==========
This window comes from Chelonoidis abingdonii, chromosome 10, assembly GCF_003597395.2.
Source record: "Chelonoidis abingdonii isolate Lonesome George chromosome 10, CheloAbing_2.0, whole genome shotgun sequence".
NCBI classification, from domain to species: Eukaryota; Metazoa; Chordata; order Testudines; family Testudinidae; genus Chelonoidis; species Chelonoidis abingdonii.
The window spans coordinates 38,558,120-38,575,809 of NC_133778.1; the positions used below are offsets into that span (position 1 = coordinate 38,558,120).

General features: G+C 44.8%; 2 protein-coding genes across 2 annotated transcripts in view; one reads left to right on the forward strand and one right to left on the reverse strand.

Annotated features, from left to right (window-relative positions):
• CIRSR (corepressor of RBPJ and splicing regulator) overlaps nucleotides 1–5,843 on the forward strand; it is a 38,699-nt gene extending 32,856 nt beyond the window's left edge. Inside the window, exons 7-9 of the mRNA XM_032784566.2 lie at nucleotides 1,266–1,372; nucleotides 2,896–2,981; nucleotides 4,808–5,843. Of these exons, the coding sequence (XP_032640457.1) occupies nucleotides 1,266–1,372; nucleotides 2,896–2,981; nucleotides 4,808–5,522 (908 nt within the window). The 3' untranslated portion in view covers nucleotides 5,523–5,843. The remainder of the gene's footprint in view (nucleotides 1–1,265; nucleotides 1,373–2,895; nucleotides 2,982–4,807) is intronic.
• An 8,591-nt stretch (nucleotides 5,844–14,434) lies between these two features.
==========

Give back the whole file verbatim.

This window comes from Chelonoidis abingdonii, chromosome 10, assembly GCF_003597395.2.
Source record: "Chelonoidis abingdonii isolate Lonesome George chromosome 10, CheloAbing_2.0, whole genome shotgun sequence".
NCBI classification, from domain to species: Eukaryota; Metazoa; Chordata; order Testudines; family Testudinidae; genus Chelonoidis; species Chelonoidis abingdonii.
The window spans coordinates 38,558,120-38,575,809 of NC_133778.1; the positions used below are offsets into that span (position 1 = coordinate 38,558,120).

General features: G+C 44.8%; 2 protein-coding genes across 2 annotated transcripts in view; one reads left to right on the forward strand and one right to left on the reverse strand.

Annotated features, from left to right (window-relative positions):
• CIRSR (corepressor of RBPJ and splicing regulator) overlaps nucleotides 1–5,843 on the forward strand; it is a 38,699-nt gene extending 32,856 nt beyond the window's left edge. Inside the window, exons 7-9 of the mRNA XM_032784566.2 lie at nucleotides 1,266–1,372; nucleotides 2,896–2,981; nucleotides 4,808–5,843. Of these exons, the coding sequence (XP_032640457.1) occupies nucleotides 1,266–1,372; nucleotides 2,896–2,981; nucleotides 4,808–5,522 (908 nt within the window). The 3' untranslated portion in view covers nucleotides 5,523–5,843. The remainder of the gene's footprint in view (nucleotides 1–1,265; nucleotides 1,373–2,895; nucleotides 2,982–4,807) is intronic.
• An 8,591-nt stretch (nucleotides 5,844–14,434) lies between these two features.